Driving the Ford Transit Custom campervan

In many ways, this feels just like any other Transit Custom to drive, except that under electric power it is eerily quiet. Acceleration at town speeds is surprisingly brisk, too, although the power gauge is a haunting reminder of what you’re doing to the battery’s charge if you get too carried away.

I’m sure I drove in a more relaxed style than I would in my own VW T6 camper but, with just 13 miles covered on battery power, the gauge had dropped below half. By 22 miles it was game over and I could hear – but not feel – the EcoBoost engine cutting in. Not that you’ll be especially aware of engine noise – at 50-60mph wind noise is more noticeable than the motor and the PHEV is definitely quieter than a diesel.

Performance won’t be a disappointment if you’re used to the 130PS diesel Ford, so the only unusual aspect that you’re really aware of is how little you use the brakes – with the gearbox in ‘L’, simply lift off the power and that’s usually enough retardation, unless you need to come to a complete stop.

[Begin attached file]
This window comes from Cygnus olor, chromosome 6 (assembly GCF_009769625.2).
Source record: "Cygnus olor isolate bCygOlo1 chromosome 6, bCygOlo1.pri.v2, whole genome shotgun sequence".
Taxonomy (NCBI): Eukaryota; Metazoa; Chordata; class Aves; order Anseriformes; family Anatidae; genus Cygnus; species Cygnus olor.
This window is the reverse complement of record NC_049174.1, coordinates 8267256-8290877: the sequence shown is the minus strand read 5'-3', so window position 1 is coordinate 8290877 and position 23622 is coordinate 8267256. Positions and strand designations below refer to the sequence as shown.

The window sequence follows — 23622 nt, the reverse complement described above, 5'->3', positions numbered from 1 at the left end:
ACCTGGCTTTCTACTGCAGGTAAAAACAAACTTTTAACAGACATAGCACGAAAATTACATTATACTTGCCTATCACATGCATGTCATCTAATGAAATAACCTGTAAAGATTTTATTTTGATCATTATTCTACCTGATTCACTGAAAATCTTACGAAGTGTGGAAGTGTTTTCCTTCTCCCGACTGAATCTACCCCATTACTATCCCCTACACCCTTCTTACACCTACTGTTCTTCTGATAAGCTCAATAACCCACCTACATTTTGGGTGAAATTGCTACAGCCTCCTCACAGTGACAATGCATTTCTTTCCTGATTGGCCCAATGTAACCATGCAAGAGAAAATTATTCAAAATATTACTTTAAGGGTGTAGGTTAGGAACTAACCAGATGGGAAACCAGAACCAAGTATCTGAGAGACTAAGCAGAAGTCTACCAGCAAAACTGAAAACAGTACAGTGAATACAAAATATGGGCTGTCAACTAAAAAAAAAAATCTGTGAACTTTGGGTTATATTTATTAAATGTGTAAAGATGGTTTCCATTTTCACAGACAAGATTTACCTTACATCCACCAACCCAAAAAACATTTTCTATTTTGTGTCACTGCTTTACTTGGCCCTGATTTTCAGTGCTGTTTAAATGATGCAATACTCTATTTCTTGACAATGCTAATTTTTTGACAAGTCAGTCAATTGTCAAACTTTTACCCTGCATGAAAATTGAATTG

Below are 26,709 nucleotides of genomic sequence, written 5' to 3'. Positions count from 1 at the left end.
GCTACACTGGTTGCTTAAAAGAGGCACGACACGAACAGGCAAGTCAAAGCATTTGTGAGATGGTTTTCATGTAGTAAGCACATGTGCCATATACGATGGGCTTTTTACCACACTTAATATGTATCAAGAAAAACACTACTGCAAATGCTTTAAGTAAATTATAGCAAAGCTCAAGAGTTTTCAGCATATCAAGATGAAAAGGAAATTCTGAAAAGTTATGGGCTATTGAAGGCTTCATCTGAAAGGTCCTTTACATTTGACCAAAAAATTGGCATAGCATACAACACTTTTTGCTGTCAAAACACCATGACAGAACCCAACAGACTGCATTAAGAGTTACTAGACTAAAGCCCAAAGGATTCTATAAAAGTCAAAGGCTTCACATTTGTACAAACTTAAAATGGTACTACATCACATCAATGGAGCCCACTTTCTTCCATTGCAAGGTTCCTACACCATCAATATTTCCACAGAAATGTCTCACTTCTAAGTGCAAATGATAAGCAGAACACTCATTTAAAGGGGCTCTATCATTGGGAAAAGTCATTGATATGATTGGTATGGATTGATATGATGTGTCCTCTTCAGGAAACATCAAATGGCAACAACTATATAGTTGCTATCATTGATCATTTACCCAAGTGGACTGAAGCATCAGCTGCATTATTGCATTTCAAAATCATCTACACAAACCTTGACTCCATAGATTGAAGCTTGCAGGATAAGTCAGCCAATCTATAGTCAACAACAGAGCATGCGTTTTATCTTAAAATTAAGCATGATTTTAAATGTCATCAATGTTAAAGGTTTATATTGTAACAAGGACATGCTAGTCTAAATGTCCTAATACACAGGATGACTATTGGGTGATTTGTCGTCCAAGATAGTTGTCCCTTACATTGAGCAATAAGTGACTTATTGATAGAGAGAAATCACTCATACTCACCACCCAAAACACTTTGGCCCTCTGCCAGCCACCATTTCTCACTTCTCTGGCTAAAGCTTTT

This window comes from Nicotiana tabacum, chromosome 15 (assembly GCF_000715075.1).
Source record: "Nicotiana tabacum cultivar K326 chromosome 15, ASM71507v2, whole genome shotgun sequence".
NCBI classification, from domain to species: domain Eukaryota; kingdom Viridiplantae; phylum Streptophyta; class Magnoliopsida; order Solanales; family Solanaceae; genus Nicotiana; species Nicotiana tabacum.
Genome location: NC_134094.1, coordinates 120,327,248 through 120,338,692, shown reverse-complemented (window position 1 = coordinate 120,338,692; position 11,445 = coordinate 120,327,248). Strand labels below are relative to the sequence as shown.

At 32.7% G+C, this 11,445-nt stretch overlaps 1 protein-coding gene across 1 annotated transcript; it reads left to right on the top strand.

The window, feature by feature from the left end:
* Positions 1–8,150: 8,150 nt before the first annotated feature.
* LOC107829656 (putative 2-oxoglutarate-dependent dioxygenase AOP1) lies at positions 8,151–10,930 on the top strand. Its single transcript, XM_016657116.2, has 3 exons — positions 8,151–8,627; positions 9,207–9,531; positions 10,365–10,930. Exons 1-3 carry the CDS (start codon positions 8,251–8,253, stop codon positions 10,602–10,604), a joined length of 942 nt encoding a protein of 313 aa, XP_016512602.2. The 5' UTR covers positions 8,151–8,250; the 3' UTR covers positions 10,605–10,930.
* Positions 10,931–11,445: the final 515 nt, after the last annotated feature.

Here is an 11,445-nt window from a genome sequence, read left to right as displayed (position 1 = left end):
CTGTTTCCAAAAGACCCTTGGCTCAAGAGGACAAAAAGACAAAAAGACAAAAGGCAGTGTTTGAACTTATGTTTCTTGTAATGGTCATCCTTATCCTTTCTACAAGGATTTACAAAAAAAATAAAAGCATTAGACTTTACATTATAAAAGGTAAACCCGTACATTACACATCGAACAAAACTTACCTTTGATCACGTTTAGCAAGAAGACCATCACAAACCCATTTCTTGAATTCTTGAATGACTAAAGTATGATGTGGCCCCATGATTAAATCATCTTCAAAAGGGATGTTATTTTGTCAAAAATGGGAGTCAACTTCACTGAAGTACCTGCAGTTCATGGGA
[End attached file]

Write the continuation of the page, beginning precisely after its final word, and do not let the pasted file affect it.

Switching between the modes is easy and it’s useful to be able to save electric power for town centre motoring at the end of your trip. Our near-100-mile test route involved town and country roads, much like a campervan weekend away, but my plan to top up the battery while I stopped at a supermarket stalled as there were no charging points in its car park.

That highlights the still-limited infrastructure for battery-powered vehicles and that drivers need to plan ahead. At least there’s no range anxiety with the backup of the petrol engine, but the end of my tour didn’t reveal any great cost saving – 36mpg overall is very similar to the fuel economy of a diesel camper.

Verdict on the Ford Transit Custom campervan

For most campervan buyers, diesel is still the answer, of that there is absolutely no doubt. But, if you live in a town or city, and your camper is your only vehicle, used for short trips all week and longer runs at the weekend, the Transit Custom PHEV could be a unique solution that eliminates tail-pipe emissions in your local area and circumvents any local restrictions on diesel vehicles.

What does the industry think of hybrid campervans?